According to Gartner there were over 100 chief data officers (CDOs) serving in large enterprises in 2013 - more than double the number in 2012.
And these changes are not restricted to the private sector - Gartner has also predicted that by 2014, more than 10% of government organisations will have appointed a CDO.
"There was once a fear of technology but there is a genuine thirst for information now," says Michael Corcoran, VP, Information Builders.
As data becomes more of an issue, many employees will be given their own tools, technologies and applications to manage their everyday work. But should business users control the data, or should IT?
"This is where the role of the data officer comes in: how do we enable the business but also provide the safeguards, the security and availability of information. If it's not managed well by someone at a senior level, we're going to end up with a greater deal of discrepancy across the business and that will lead to other problems," says Corcoran.
What does the CDO do?
The rudimentary elements a CDO needs to address is the ABC challenge: bringing together the Analytical, Business and Computing functions within an organisation, which typically work separately to achieve different business goals.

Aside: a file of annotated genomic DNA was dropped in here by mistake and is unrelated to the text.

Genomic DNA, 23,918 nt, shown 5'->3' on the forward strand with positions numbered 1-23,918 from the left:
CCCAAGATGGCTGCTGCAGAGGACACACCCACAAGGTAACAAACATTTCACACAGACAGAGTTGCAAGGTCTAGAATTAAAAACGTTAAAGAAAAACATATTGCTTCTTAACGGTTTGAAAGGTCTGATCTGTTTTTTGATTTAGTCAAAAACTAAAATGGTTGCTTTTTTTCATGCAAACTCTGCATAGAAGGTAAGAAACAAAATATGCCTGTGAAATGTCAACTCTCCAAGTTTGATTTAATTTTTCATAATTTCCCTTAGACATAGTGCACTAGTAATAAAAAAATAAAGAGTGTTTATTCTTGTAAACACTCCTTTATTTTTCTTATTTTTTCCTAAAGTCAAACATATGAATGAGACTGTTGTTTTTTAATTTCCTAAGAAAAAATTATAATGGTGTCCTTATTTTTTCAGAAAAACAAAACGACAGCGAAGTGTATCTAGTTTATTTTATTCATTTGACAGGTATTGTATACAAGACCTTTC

The role varies in definition depending on the needs of the company, but ultimately it's about data governance. The CDO should look at setting policies on data utilisation, how employees manage data and who it is shared with. They will also look at how to bring external sources of data and utilitse them with internal systems, whether that be social media, web information, system logs or machine generated information.
John Morton, CTO, SAS UK and Ireland, says: "While an effective CDO can bring economic value to a business by instigating big data best-practice, they must demonstrate both heightened business acumen and diplomacy to be able to leverage their position for the good of the business."
Who does the CDO report to?
Corcoran says that the business's strategy will help determine where the CDO is placed. In some organisations it is a role that reports directly to the CEO, so he is a peer of the CFO, CMO and COO. In some organisations it's a role that does report to the CIO where the focus of the data related issues is in IT. In some instances, it may even sit with the business: a person who will be a liason to IT for the business units in order to create alignment.
"By harnessing a broad range of technical and interpersonal skills - whether through CDOs or combined data teams - the opportunity is there for organisations to harness enterprise-wide data and gain a commercial advantage over their competitors," says Morton.